Emerging findings and relationships between CMOs will be presented to stakeholders.42 The explicit aim of the workshops will be to refine CMO configurations and develop consensus on what type of HAH services are likely to work best and in what circumstances. The workshops will also contribute to translating findings into information that is relevant to managers and commissioners of HAH services. Consensus workshop methods will be used70 to facilitate discussion. Detailed notes of the discussions will be written and used to verify or challenge CMO configurations. Participants will be sent a workshop report and have the opportunity to comment on the study conclusions.
Data analysis from each phase of the study will be synthesised through a realist evaluative process comprising four stages71:
Articulation of programme theories and propositions from literature review already undertaken, stakeholder insight (study steering group and service users) and phase 1 of the study (national telephone survey). Identification of candidate CMO configurations.
Data collection from the model case studies in phase 2 of the study, to test and refine propositions.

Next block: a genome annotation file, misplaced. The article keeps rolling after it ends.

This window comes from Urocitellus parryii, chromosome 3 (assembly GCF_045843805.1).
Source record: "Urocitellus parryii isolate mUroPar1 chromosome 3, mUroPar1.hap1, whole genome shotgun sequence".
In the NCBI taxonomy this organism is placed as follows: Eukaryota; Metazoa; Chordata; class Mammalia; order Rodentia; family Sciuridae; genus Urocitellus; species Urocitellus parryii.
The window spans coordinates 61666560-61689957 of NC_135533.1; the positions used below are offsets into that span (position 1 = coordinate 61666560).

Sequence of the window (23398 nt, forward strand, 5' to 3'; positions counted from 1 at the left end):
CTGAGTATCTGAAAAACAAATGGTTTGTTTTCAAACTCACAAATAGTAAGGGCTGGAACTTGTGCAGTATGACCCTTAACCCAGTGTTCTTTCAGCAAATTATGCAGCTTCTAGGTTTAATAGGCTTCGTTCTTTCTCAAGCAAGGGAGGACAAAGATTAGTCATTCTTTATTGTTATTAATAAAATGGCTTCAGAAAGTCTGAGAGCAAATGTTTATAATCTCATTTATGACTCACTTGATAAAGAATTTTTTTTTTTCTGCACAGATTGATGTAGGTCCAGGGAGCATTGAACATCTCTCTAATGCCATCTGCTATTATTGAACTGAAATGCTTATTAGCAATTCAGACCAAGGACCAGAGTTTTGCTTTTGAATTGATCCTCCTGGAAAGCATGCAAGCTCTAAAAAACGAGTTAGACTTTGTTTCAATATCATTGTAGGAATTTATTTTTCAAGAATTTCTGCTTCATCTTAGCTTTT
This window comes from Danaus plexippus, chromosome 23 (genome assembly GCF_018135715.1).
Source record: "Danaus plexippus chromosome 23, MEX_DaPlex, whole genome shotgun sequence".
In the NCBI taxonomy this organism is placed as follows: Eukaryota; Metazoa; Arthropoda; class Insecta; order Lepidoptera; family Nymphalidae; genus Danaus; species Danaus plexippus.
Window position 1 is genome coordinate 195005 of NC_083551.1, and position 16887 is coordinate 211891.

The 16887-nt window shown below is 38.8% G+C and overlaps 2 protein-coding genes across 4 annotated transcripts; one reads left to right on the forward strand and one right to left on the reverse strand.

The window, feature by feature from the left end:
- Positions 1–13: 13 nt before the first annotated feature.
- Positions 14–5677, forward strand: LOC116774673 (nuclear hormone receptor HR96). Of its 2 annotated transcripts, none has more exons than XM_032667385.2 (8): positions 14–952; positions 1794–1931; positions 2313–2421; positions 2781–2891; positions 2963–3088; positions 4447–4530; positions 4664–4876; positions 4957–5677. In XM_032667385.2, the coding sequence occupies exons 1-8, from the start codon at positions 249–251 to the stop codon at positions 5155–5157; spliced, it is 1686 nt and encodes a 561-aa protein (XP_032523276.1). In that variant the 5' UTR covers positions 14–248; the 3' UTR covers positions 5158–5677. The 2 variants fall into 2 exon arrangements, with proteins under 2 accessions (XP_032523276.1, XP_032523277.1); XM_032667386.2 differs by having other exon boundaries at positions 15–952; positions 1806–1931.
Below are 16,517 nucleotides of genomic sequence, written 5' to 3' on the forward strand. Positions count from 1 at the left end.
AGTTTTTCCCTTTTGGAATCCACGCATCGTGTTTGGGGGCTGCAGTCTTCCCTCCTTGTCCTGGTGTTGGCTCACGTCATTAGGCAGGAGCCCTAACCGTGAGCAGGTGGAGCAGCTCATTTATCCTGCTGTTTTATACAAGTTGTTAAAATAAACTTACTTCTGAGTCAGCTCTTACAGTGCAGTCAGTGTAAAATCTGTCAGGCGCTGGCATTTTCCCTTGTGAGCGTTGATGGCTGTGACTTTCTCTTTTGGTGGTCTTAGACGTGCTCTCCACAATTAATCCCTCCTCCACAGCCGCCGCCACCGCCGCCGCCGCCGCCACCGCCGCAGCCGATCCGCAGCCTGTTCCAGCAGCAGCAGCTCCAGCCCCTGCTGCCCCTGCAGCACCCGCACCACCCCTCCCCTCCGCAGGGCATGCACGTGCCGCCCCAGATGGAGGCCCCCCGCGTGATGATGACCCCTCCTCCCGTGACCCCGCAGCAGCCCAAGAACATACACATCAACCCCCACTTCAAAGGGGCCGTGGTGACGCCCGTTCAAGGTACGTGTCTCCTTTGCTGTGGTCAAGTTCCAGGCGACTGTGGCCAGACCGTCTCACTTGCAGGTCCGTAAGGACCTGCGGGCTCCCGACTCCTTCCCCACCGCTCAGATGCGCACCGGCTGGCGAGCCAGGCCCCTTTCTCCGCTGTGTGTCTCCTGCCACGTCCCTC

Map the outcomes of each model including costs; interrogate what contexts and mechanisms explain the pattern of outcomes.
Through stakeholder consensus (phase 3 of the study), refine explanatory CMO configurations to evaluate what HAH model works best, for whom and in what circumstances.
Patient and public involvement
A lay advisory group was set up through a local hospice to inform the development of the study design, including feedback on the project idea, research question and outcome measures, reviewing funding application drafts and the plain English summary. The group consisted of four members, including two bereaved carers and two members of the public. The bereaved carers had previously had direct experience of HAH service as carers for patients receiving the service. The members of the public (one being a hospice volunteer) had a keen interest in research and the work of the hospice.
Membership of the group to support the study development had been advertised to carers, patients and members of the public locally but no patients came forward. This was not unexpected as experience from a previous study showed that palliative patients found it difficult to participate continuously due to ill health. Involvement from the bereaved carers was key, as carers are the main participants in the study, and these group members went on to become part of the research team as lay coapplicants on the research grant application.